So, it has happened. I’m slowly beginning to find a style. I mean that in both the sense of life and of writing. I was thinking about this yesterday, as I pulled out some of my favorite pieces of writing that I’ve written in a long, long while. I wondered why I enjoyed writing them so much – those specific ones. I figured it out.
It was that they came naturally to me. They were written like I would write them.
For so long I have tried to be someone else. I tried reading books and modeling my work after successful authors. I watched popular people in my years at college and tried to follow in their footsteps. But it wasn’t working out for me? Why? Because it wasn’t me.
I have found that my best work comes in the close-up. In writing, it’s the intimate, one-on-one moments where I can shine. In life, I enjoy myself best with a group of three to four people, even better one-on-one. So in a way, I didn’t have to find a style at all. I’ve just realized what it already is. And that makes it so much better, and people enjoy it that much better.
Moral of the story: don’t apologize for who you are. That’s all you can really be happy as.
Yup. Emotional and sappy blog. I make those occasionally. I’ll avoid them in later days.
I’m taking chances, and I’d like some advice first. #advice #writing
I really need some feedback on this. I am taking a huge risk with my writing. Maybe it just seems huge to me. I do not recall if I have mentioned this before. It is the dead of night and I just don’t recall as many things. But I will be doing a very… different… thing in the books if I can. The idea is this: reader/author communication. I mean it quite literally. The plan is to have entire…
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I really need some feedback on this. I am taking a huge risk with my writing. Maybe it just seems huge to me. I do not recall if I have mentioned this before. It is the dead of night and I just don’t recall as many things. But I will be doing a very… different… thing in the books if I can. The idea is this: reader/author communication.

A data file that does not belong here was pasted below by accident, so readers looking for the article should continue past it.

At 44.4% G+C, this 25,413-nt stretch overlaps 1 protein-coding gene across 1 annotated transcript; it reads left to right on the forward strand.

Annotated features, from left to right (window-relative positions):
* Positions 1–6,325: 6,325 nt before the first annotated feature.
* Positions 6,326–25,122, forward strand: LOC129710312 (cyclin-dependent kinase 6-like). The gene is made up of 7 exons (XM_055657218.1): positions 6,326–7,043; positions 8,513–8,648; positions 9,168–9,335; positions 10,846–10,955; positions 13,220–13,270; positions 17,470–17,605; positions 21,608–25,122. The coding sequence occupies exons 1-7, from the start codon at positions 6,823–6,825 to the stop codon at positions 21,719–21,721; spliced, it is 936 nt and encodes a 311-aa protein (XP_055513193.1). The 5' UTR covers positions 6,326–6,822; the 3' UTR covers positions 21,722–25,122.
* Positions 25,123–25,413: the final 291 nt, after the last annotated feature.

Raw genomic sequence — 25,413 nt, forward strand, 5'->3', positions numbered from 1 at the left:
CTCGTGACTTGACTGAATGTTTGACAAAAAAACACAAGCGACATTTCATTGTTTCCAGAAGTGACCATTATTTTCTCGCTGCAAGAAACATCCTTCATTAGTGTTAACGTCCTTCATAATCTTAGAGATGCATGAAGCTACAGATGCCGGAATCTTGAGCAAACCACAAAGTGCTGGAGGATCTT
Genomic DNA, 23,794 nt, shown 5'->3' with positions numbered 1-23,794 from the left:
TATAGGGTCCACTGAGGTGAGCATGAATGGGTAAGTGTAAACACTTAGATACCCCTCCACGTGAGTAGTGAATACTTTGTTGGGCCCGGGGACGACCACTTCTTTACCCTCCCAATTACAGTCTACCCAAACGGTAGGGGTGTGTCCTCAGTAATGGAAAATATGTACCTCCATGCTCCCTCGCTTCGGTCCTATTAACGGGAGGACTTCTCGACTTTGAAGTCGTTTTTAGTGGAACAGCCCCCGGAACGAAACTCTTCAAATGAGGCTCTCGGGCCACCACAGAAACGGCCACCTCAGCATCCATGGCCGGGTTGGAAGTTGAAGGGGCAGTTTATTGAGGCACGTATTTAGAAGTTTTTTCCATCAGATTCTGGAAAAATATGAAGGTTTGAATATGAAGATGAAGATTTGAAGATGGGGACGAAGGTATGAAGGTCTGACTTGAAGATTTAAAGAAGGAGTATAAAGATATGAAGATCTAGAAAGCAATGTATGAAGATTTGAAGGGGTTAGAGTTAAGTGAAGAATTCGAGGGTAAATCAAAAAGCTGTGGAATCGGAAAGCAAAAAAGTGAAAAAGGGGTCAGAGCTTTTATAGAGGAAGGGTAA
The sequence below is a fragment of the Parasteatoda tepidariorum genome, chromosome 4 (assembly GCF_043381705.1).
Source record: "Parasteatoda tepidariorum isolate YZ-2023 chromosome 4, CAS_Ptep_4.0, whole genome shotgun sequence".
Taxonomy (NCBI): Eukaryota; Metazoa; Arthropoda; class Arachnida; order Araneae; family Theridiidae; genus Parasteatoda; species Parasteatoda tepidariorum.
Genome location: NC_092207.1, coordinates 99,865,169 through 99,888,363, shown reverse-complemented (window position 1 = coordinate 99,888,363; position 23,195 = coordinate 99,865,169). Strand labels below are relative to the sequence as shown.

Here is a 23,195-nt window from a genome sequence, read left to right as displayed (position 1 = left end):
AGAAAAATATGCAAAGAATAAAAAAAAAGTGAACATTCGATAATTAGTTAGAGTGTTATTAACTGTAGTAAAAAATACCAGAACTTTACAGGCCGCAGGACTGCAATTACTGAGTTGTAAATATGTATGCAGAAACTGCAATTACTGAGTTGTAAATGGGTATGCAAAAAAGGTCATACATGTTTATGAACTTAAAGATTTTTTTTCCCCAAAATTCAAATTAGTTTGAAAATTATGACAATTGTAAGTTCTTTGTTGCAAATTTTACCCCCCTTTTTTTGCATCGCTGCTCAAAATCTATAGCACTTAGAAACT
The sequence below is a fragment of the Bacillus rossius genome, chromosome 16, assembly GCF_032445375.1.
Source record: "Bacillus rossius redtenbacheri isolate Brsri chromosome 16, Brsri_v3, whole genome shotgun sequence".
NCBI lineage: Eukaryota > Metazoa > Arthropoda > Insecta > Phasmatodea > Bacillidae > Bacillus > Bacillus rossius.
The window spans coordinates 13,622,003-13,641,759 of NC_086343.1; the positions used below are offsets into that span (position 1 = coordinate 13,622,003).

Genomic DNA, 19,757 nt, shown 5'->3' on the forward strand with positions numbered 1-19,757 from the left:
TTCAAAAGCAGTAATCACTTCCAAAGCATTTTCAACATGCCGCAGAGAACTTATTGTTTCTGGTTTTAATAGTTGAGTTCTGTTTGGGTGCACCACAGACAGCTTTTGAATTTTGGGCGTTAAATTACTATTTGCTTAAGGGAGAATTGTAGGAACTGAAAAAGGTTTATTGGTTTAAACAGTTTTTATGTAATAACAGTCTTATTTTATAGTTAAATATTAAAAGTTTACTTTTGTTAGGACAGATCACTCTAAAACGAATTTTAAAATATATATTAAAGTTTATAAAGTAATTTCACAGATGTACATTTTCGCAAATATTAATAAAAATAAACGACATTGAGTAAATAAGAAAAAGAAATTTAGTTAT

I mean it quite literally. The plan is to have entire paragraphs or pages where I take the reader out of the action a bit (or rather, talk about the action a bit more). I did this first in the first draft at the final plot twist of the book. I figured it might be very confusing to the audience and maybe even seem pointless. Then I pointed out a few things mentioned previously that helped it make sense. Then I left them with a reminder to trust their author and headed back into the plot.
Now it was funny when I did it then… but should I do it again? Should I, in fact, start the story with such a concept? I am considering having the beginning of the book cut to a part midway, then drag the audience out of the story to chat with them about what they just read. Something along the lines of: “Hello, it’s me, your friendly neighborhood author Gabriel Penn. You’re probably wondering, ‘Who is this guy? Why is he here? What the heck is going on? What kind of a book is this?’ That’s pretty close to the point, actually. And to answer your question about the kind of book this is, it’s my kind of book.” Then, perhaps we’ll have another bit of talking, eventually saying that to answer all the questions, we must start at the beginning. Thusly, the book would begin… if I did it this way.
So what are your ideas on this kind of thing? Is it too much of a risk? Should I even keep it as a staple of this series, to break the fourth wall like this occasionally? Or am I just worrying way too much?